Broadway Grosses w/e 4/22/2018: It’s coming down to the wire.

The following are the Broadway grosses for the week ending April 22, 2018.
The Broadway grosses are courtesy of The Broadway League
Read more here:

Why movie attendance has dropped, while Broadway’s has risen.

Movie attendance dropped by almost 6% last year, returning it to a number that hasn’t been seen since 1992. (No wonder why so many Hollywood stars are looking to Broadway to make a buck.)

Butts in seats at your local cineplex has been on a decline for years . . . while Broadway’s jumped a few year’s back and has been holding steady for the past few.

What’s the problem with movies that super-expensive Broadway seems to avoid?

Two things:

First, movie theaters got pummeled by other distribution methods for their content.  Here comes YouTube, Netflix, iTunes, OnDemand, and more delivering an endless supply of movies for your enjoyment in your own home, or on your laptop, or on that 2×2 inch screen in your pocket.  Sure, sure, you may not get the absolute latest release, but with the “long tail” of content available, consumers had plenty to keep their nights busy.

Second, the technology of home theaters and those laptops and yeah, those even ‘smarter’ phones in your pocket has advanced at such a rapid pace, the viewing experience at home can rival that in the theater.  So “seeing it on a big screen” isn’t as much of an argument to get your a$$ to the multiplex.

What’s the takeaway for the theater?

Spoiler alert, it’s a good one.

See, as more and more distribution methods for Hollywood’s content pop up, and as technology for the consumption of that content advances, our content, live content, becomes even rarer.  And when something is rarer, it becomes more valuable.

There is no alternative distribution method for live.

There is no technology to replace the live actor, on stage, crying her eyes out while belting out a tune.

Nothing beats it.  And nothing ever will.

It’s why the theater is still hopping after thousands and thousands of years, and the invention of the radio, the TV, and yeah, the internet.

So theater ain’t no “fabulous invalid” anymore.

We just might be saying that about Hollywood soon enough.

 

GUEST BLOG by Mike Rafael: Broadway by the numbers: the company you keep.

10 Years ago, Ticketing Analyst wasn’t even a job on Broadway.  Now, every show has one.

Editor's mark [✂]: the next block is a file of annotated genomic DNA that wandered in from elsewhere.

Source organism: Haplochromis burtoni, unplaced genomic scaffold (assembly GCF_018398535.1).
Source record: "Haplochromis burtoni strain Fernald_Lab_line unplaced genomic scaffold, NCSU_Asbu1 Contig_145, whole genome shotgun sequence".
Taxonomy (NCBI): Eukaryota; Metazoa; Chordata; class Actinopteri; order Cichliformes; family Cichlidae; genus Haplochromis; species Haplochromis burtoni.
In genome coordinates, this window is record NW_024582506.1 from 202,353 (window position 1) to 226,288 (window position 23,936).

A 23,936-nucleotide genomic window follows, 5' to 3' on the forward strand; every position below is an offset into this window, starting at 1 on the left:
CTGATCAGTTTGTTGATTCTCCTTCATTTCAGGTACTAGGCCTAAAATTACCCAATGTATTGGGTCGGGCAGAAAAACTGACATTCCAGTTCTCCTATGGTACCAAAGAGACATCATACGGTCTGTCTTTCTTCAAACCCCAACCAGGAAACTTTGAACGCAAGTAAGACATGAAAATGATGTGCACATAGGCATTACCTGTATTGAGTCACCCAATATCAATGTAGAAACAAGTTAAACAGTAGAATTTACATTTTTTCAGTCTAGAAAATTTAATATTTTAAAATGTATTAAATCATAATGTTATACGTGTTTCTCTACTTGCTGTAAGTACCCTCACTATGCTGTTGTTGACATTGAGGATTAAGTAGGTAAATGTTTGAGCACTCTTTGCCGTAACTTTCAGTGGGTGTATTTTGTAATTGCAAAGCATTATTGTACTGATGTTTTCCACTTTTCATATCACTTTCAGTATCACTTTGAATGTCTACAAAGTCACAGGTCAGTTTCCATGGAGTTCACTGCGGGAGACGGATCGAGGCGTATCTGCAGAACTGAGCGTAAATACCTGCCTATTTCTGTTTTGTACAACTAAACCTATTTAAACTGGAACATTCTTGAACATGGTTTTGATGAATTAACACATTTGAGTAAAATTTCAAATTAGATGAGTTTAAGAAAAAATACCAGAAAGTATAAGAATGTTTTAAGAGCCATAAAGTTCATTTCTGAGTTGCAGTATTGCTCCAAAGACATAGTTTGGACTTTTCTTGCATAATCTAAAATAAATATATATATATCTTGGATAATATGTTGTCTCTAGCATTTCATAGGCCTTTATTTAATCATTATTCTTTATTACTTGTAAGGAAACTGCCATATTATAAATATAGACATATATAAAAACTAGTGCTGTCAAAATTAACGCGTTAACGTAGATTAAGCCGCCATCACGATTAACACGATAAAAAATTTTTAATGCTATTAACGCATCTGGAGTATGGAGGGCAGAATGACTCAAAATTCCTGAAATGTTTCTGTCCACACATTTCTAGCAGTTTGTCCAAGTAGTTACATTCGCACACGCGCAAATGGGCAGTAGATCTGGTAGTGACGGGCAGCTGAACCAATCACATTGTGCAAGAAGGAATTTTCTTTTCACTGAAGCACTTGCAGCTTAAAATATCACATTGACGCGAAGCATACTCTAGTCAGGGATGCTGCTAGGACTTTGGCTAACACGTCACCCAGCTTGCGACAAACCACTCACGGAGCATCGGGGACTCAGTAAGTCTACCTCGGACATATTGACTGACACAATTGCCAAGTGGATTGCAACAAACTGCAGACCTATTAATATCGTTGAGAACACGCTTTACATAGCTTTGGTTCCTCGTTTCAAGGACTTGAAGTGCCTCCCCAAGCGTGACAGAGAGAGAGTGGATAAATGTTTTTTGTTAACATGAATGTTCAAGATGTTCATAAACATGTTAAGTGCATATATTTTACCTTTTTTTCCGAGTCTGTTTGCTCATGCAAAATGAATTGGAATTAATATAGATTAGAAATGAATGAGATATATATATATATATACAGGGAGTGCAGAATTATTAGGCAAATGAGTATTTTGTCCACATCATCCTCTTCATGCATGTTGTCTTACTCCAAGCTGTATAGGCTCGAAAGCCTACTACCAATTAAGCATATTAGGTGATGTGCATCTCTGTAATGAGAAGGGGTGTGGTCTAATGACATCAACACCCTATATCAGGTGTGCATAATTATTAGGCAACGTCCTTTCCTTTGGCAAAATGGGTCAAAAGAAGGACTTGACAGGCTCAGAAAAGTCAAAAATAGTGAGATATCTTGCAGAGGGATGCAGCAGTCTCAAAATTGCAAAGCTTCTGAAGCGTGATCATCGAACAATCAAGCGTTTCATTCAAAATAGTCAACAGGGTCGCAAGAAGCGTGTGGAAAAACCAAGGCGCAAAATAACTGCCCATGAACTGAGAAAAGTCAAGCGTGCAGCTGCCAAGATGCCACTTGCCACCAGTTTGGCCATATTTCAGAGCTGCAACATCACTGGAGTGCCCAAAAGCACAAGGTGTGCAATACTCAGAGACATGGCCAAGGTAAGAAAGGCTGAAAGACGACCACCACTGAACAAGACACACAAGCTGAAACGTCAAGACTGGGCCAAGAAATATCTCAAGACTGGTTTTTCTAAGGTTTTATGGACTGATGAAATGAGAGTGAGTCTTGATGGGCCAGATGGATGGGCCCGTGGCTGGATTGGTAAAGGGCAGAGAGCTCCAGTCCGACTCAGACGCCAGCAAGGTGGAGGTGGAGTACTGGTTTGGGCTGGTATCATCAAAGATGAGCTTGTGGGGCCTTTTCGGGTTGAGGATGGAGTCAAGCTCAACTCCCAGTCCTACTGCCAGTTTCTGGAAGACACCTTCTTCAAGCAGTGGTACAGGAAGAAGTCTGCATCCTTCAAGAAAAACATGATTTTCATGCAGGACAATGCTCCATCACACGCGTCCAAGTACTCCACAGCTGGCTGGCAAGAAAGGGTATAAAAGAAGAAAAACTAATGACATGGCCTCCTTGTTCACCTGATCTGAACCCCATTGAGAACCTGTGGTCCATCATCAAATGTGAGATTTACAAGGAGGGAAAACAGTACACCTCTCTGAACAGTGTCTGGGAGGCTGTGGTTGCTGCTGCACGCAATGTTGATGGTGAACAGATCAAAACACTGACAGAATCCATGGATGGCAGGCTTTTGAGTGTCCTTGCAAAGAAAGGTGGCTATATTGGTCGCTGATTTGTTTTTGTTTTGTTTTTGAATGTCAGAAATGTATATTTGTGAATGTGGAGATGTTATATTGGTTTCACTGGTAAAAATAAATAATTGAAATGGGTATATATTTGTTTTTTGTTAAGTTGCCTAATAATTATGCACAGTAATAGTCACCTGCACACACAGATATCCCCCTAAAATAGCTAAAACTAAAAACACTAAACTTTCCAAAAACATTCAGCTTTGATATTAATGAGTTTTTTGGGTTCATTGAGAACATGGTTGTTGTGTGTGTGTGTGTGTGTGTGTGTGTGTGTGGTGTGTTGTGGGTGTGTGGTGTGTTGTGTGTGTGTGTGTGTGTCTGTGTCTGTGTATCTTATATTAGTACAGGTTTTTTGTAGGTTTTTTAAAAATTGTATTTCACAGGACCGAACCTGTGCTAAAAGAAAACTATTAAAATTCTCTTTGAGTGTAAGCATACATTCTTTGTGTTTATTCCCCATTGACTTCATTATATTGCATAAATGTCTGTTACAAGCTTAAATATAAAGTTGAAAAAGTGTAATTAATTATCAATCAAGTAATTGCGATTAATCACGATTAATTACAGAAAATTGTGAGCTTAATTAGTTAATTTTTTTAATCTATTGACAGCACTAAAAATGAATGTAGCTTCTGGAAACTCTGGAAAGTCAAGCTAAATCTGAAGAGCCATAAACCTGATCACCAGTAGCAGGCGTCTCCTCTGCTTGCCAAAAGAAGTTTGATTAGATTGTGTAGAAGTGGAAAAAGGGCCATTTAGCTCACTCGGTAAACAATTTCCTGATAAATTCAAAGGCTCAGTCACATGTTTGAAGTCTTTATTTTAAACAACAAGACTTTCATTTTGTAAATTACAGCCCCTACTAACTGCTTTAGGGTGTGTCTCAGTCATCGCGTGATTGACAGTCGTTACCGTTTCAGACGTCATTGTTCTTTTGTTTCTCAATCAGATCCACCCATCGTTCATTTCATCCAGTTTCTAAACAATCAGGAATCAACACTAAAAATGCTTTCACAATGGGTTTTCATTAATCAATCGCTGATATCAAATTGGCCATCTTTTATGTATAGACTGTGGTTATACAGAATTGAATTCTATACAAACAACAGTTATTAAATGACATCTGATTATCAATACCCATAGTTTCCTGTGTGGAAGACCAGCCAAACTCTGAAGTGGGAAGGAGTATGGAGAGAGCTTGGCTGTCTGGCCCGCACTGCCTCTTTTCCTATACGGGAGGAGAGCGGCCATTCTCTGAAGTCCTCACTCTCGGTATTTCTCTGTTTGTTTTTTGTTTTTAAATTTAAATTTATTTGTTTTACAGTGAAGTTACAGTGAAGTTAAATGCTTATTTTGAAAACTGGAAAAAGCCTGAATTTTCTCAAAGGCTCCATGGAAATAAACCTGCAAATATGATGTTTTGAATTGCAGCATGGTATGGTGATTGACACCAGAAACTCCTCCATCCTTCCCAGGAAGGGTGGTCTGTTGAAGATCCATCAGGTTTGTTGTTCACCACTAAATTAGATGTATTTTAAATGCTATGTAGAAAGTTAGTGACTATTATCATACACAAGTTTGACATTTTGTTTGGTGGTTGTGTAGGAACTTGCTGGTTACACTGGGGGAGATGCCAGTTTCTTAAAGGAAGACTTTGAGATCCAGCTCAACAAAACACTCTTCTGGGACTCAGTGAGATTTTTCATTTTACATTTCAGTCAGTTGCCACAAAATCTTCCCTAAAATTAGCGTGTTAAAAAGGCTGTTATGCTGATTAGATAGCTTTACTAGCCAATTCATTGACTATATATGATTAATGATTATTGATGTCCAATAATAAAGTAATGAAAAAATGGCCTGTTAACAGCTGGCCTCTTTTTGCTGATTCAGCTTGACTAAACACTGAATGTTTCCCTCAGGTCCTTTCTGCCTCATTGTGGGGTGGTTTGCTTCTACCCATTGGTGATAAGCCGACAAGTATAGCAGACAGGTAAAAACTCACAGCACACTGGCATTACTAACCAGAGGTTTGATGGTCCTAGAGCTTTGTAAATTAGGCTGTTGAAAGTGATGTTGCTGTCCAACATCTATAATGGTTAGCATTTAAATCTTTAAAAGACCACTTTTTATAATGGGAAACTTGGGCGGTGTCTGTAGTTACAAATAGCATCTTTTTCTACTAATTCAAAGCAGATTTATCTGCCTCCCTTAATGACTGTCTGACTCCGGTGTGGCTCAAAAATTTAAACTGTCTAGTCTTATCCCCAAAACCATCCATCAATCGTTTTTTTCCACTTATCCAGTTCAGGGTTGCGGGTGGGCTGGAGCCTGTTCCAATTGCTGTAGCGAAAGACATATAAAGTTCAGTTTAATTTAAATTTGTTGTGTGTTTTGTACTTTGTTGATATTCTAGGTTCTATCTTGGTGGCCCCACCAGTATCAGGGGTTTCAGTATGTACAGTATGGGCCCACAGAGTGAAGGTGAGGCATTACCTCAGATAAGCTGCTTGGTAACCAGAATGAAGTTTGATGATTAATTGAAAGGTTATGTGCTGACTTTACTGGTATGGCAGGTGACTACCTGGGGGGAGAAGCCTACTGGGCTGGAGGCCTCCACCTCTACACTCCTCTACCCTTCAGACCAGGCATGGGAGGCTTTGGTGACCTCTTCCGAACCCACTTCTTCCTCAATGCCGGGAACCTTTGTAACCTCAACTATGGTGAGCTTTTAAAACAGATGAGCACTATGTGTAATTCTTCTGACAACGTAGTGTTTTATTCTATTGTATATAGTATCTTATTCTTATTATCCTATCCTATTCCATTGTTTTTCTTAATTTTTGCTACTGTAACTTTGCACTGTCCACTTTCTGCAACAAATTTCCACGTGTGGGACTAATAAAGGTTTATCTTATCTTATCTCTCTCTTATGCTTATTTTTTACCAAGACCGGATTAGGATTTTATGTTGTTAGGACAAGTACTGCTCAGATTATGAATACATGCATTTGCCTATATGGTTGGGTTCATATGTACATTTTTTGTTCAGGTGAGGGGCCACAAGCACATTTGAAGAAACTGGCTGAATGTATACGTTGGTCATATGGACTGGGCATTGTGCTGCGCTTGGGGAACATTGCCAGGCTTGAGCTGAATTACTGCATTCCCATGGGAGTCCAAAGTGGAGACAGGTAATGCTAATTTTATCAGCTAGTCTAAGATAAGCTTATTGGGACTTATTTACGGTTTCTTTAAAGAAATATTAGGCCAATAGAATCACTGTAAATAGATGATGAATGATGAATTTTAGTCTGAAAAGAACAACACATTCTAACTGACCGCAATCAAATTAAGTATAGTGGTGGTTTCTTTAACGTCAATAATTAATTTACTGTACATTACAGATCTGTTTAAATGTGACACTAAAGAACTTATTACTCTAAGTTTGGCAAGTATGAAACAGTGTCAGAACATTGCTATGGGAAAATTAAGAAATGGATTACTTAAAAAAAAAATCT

One of those analysts is Mike Rafael, who I interviewed here, and who is the number-crunching author of this week’s guest blog.

Enjoy the stats, and be prepared to hear a lot more from people like Mike in the next 10 years.  And kids, if you want a stable career?  Look into ticketing analyst school.

– – – – –

Broadway by the numbers: the company you keep.

For the week ending March 4th, 2018 there were 30 shows running on Broadway.

  • 10 of these grossed at least $1,000,000.
  • 10 grossed between $600,000 and $1,000,000.
  • The last 10 grossed between $250,000 and $600,000.

If 1/3rd of your business is in the “millionaires club,” the 1st week in March, you’re in good shape.

By comparison, for the same week in 2016 (w/e 3/6/16) there were 32 shows running.
  • Only 5 were “millionaires.”
  • 7 shows grossed between $60,000 and $850,000.
  • The remaining 18 shows grossed less than $600,000.

With baseball season around the corner, let’s use a sports analogy – Broadway is no longer a couple of star players on a generally weak roster. Our lineup is strong top to bottom, with a good bench to boot.

And, contrary to popular belief, Broadway isn’t just increasing grosses by increasing prices.

In 1996, the year before THE LION KING opened, Broadway sold 10.2 million tickets and grossed just under $500m.

In 2010, the year before THE BOOK OF MORMON opened, Broadway sold 12.1 million tickets and grossed over $1 billion for the first time ($1.03b).

Last year, having added HAMILTON, DEAR EVAN HANSEN, HELLO, DOLLY! & SPRINGSTEEN, Broadway sold 13.7 million tickets and grossed $1.63 billion.

In fact, speaking of sports teams, for the last three years Broadway has outsold the top 10 New York professional sports teams combined. In 2017, Broadway attendance surpassed the combined NY Sports teams by 2.6 million tickets.

[bonus question: name the top 10 NY sports teams – answer below]

Here’s another comparison: the movies.

In 1996,  1.309 billion people bought a ticket to a movie in the US.

In 2010, 1.328 billion people went to the movies in the US.

But in 2017, 1.225 billion people bought tickets, the lowest figure since 1995.  [source: the-numbers.com]